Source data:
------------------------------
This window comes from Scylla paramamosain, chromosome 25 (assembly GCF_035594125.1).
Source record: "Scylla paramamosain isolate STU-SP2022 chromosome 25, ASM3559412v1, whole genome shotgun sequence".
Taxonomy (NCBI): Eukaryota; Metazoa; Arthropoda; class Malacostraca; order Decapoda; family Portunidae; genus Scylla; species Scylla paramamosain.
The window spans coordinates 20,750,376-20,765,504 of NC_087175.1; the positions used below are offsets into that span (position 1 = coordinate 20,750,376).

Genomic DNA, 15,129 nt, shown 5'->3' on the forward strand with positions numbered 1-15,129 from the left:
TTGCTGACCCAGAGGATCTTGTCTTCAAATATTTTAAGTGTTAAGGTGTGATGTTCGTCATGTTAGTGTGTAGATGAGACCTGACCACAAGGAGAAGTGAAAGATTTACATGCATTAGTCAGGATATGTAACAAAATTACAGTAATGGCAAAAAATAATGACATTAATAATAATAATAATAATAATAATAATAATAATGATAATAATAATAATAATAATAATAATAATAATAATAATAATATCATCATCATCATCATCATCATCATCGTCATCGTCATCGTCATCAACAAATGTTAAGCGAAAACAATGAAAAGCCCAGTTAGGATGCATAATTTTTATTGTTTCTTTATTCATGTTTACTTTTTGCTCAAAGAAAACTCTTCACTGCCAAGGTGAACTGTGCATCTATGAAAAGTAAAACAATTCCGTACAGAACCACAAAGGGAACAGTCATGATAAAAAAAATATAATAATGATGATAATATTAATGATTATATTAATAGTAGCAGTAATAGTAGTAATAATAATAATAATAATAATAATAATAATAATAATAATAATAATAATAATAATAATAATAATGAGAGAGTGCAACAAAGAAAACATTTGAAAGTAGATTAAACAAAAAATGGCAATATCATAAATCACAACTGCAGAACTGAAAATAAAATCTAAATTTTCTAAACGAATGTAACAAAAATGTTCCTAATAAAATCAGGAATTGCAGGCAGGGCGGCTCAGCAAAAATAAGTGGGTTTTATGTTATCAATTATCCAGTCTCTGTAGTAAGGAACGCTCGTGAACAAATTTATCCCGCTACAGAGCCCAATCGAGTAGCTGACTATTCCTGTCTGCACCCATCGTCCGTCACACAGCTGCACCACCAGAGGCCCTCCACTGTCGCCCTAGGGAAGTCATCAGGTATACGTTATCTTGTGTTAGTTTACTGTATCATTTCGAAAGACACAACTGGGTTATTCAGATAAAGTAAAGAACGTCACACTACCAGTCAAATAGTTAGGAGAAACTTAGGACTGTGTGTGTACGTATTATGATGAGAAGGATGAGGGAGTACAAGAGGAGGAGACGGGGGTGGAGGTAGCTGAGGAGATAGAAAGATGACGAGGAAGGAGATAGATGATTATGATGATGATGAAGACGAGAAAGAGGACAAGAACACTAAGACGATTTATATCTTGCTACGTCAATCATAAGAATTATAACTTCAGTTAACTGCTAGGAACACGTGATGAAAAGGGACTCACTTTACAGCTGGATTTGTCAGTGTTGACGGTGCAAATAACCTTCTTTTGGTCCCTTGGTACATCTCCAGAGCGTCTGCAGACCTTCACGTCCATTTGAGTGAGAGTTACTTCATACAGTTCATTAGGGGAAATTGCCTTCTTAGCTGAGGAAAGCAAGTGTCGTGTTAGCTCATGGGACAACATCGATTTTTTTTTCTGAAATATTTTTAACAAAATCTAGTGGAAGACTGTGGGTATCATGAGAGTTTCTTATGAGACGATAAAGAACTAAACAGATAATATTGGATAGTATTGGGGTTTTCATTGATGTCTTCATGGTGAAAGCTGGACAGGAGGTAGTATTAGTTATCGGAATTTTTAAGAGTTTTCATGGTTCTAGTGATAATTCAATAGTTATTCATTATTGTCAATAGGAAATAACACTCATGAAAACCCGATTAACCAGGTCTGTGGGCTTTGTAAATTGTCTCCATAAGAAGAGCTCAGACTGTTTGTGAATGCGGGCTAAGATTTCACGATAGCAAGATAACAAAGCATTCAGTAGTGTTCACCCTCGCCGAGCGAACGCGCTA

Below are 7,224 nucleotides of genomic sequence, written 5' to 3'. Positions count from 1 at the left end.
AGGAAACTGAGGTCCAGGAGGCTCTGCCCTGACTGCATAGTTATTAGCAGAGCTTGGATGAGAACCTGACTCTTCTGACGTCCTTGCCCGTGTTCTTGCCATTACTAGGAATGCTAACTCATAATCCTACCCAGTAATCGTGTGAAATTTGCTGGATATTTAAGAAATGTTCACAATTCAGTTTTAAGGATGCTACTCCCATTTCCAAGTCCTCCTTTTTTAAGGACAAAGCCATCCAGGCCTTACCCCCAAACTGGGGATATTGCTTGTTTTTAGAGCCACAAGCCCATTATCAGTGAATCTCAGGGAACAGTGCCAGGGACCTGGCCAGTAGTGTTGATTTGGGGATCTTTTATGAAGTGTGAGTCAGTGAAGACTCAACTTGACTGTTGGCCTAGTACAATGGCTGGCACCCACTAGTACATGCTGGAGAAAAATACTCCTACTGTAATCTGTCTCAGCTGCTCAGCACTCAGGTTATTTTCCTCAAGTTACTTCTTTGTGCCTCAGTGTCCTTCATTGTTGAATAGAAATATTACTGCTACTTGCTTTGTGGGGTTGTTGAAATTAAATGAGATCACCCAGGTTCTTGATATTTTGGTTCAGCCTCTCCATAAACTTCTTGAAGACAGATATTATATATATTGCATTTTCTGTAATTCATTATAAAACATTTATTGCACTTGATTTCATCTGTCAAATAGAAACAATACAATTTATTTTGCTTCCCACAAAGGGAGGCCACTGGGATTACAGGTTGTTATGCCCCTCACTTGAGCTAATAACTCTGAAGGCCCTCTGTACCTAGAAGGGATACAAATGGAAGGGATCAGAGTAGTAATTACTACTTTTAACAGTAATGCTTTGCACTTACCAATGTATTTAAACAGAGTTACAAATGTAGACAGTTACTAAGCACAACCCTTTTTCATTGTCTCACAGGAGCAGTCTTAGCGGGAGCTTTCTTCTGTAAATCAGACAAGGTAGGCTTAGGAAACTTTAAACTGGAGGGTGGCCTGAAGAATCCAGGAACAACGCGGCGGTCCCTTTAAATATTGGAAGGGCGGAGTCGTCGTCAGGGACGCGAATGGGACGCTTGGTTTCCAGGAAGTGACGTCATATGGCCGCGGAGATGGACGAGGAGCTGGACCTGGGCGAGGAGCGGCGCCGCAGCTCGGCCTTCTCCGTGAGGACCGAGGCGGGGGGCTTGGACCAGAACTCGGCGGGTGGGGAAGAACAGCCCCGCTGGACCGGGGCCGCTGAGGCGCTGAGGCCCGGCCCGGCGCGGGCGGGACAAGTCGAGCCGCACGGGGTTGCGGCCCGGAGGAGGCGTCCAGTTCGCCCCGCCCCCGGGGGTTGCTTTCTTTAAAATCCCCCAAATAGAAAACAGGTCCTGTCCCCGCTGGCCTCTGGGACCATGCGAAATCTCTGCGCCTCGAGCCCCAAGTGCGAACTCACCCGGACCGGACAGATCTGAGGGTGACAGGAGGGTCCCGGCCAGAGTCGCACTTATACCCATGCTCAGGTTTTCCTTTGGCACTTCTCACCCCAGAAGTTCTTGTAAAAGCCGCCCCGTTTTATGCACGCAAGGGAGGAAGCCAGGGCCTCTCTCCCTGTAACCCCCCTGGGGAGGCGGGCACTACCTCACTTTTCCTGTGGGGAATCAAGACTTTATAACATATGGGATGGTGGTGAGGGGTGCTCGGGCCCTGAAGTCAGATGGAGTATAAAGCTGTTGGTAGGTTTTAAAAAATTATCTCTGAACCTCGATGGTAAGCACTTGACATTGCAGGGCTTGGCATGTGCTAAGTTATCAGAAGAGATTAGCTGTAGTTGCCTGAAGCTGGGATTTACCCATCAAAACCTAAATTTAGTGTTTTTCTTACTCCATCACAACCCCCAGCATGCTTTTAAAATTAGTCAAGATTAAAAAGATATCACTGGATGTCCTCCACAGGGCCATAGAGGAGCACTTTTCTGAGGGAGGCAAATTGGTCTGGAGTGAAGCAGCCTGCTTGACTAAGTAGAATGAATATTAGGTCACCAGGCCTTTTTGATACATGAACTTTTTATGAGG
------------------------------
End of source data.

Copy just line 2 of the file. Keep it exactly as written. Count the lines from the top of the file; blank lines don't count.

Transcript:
Source record: "Scylla paramamosain isolate STU-SP2022 chromosome 25, ASM3559412v1, whole genome shotgun sequence".